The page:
A typical example is that, under Chinese law, although parties may agree to submit foreign-related disputes to arbitration in a foreign forum, in principle, disputes without foreign-related factors are not allowed to arbitrate outside China.

Therefore, an arbitration agreement between the parties to submit purely domestic disputes to a foreign arbitral institutions is invalid. When this happens, Chinese courts tend to invoke Article 5.1 (a) of the New York Convention and decide on refusal of recognition and enforcement of the arbitral award.

EXCEPTION: Parties which are registered in Free Trade Zone

Article 9 (2) of the Opinions of the Supreme People’s Court on Providing Judicial Protection for the Construction of Pilot Free Trade Zones provides for a limited exception:

If one party or both parties are foreign-invested enterprise/s registered in the FTZs and agree to submit disputes for arbitration outside China, after receiving the reward, if the parties apply for refusing to recognize or enforce the award on the ground that the arbitration clause/agreement is invalid, courts shall not support; or in the events that the opponent party hasn’t objected to the validity of the arbitration clause/agreement in the arbitration proceedings, then after the award is rendered, claims that the arbitration clause/agreement is invalid on the ground that the relevant case has no foreign-related factors, thus further applies for refusing to recognize or enforce the award, courts shall not support.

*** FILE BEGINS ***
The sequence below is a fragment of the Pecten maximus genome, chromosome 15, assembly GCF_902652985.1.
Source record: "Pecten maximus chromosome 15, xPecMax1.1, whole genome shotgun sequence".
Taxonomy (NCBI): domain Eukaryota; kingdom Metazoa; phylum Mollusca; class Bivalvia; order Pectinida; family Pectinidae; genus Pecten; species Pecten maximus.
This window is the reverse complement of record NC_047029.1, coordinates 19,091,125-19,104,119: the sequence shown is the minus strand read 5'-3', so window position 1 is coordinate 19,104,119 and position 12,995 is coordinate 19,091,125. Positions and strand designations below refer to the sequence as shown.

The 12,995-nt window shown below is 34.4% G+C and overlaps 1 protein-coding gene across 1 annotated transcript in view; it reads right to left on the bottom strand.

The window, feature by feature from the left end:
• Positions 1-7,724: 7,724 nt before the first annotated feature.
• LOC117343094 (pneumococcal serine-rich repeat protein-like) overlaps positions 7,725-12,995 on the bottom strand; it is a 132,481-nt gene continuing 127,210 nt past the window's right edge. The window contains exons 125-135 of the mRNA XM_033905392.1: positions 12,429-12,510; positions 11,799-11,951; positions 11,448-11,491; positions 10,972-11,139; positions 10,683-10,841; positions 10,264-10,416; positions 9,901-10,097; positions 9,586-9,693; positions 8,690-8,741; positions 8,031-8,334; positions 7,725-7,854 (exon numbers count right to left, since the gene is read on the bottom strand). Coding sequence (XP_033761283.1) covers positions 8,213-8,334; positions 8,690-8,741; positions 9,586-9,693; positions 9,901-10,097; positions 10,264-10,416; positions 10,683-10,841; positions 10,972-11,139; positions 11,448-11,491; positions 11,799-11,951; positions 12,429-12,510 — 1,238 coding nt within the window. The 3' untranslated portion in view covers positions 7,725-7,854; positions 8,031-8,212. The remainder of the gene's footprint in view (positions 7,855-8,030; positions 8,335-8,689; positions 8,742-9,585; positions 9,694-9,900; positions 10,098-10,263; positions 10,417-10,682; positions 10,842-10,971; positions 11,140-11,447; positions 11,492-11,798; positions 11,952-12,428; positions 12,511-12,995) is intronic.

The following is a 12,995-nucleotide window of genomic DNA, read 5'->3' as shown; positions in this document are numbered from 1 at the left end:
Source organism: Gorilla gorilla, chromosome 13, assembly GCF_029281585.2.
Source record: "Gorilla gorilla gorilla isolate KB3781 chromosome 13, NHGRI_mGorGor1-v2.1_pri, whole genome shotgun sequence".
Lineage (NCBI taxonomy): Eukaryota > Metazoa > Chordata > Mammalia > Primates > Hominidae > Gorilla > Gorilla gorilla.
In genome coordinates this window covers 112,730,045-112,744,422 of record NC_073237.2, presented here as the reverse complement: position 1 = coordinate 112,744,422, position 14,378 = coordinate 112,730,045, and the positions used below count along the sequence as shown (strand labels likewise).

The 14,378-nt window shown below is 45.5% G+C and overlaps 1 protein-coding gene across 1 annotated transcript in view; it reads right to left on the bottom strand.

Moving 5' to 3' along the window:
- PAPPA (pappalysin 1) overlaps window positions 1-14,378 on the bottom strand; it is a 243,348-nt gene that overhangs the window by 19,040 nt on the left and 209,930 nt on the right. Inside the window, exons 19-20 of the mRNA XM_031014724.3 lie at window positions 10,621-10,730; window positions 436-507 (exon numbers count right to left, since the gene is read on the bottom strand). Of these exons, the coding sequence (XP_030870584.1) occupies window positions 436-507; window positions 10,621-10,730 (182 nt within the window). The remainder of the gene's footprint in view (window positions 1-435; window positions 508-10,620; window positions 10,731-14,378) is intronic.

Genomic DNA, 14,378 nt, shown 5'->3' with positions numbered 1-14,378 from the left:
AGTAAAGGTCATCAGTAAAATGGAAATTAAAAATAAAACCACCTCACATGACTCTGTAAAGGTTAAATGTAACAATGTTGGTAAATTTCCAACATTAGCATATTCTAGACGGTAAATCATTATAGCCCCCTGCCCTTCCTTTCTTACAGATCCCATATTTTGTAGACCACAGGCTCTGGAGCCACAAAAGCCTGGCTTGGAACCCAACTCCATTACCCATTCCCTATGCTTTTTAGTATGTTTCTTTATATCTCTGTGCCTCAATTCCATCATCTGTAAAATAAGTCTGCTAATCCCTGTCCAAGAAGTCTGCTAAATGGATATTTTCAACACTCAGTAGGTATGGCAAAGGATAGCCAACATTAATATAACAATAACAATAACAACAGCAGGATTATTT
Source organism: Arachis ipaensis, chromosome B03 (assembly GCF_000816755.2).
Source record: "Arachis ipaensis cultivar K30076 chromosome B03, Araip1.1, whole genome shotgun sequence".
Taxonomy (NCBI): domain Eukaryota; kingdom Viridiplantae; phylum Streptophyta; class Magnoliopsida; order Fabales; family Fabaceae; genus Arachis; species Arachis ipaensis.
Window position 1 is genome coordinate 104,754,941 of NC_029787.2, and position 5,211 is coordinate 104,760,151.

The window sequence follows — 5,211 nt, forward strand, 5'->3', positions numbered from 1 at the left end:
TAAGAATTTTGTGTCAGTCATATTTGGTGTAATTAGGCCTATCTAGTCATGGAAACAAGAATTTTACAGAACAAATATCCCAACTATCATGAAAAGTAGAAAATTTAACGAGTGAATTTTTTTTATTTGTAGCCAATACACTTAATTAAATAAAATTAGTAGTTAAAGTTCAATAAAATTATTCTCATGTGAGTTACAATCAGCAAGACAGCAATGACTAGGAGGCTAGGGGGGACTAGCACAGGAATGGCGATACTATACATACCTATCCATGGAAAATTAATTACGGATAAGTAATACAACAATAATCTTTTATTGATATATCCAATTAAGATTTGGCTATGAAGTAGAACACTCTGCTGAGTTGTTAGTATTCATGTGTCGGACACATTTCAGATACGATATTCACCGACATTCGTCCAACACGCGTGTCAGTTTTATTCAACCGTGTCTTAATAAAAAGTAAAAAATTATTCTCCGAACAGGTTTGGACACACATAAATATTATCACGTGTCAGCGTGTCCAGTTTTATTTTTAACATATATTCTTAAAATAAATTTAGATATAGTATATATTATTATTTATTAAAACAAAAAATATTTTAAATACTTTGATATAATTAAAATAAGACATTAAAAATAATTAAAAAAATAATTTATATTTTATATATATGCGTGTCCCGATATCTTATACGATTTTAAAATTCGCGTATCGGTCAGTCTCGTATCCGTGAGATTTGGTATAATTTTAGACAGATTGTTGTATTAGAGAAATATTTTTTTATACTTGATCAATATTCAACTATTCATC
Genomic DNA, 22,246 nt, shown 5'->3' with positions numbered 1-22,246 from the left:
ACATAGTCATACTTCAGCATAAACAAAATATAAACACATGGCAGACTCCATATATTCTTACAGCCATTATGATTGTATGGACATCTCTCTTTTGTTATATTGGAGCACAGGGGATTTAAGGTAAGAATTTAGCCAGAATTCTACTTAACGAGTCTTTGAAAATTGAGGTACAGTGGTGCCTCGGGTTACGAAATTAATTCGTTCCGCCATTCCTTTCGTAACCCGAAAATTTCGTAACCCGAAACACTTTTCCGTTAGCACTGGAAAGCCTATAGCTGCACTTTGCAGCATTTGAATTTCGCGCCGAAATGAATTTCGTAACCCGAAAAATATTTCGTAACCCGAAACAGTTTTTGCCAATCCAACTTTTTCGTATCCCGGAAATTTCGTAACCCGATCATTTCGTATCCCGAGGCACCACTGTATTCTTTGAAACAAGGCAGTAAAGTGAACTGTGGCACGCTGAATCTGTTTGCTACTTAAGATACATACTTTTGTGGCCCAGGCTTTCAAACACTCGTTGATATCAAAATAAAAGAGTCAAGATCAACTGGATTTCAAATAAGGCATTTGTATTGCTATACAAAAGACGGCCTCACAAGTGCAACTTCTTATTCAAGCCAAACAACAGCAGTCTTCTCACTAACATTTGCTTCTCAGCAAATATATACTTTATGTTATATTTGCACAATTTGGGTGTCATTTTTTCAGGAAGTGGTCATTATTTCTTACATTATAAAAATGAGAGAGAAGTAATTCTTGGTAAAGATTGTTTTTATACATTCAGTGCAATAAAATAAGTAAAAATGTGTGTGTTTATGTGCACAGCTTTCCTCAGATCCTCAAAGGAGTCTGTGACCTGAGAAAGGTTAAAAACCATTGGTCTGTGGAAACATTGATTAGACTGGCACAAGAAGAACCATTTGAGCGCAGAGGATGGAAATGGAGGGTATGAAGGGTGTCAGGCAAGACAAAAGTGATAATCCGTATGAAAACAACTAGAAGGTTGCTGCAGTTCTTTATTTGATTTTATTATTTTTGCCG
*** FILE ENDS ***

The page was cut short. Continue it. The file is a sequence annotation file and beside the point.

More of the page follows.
3. Endangering China’s National Security and Public Safety

According to the current judicial practice, there is no real case involving refusal of recognition and enforcement of foreign arbitral awards on the basis of “endangering China’s national security and public safety” in China.

However, in some judicial replies to the lower courts, the Supreme People's Court did express the view that national security and public safety shall be given significant considerations. E.g. In one of its reply to a lower court, the Supreme People’s Courts stated that there was no evidence suggesting that the goods involved in the subject case would cause serious harm to public hygiene and safety. As the public health was not at risk, to enforce that foreign arbitral award would not violate China’s public interest. From this, one can say that if public safety is at risk, then the relevant foreign arbitral award shall not be recognized or enforced.

4. In Violation of China’s Public Order and Good Morals

If the recognition and enforcement of a foreign arbitral award would harm the public order and good morals, Chinese courts will decide to refuse recognition or enforcement of the award on the basis of public policy. However, the meaning of “good morals” changes as time passes and the courts will take the specific social background into consideration as far as the concept of “good morals” is concerned.

For example, in 1990s, Chinese government imposed strict restrictions against some foreign organizations to enter or perform in China (mainly because the performance was too misbehaved). Nowadays, the courts may reach a different decision as the government has lifted most of the restrictions and people become more open-minded.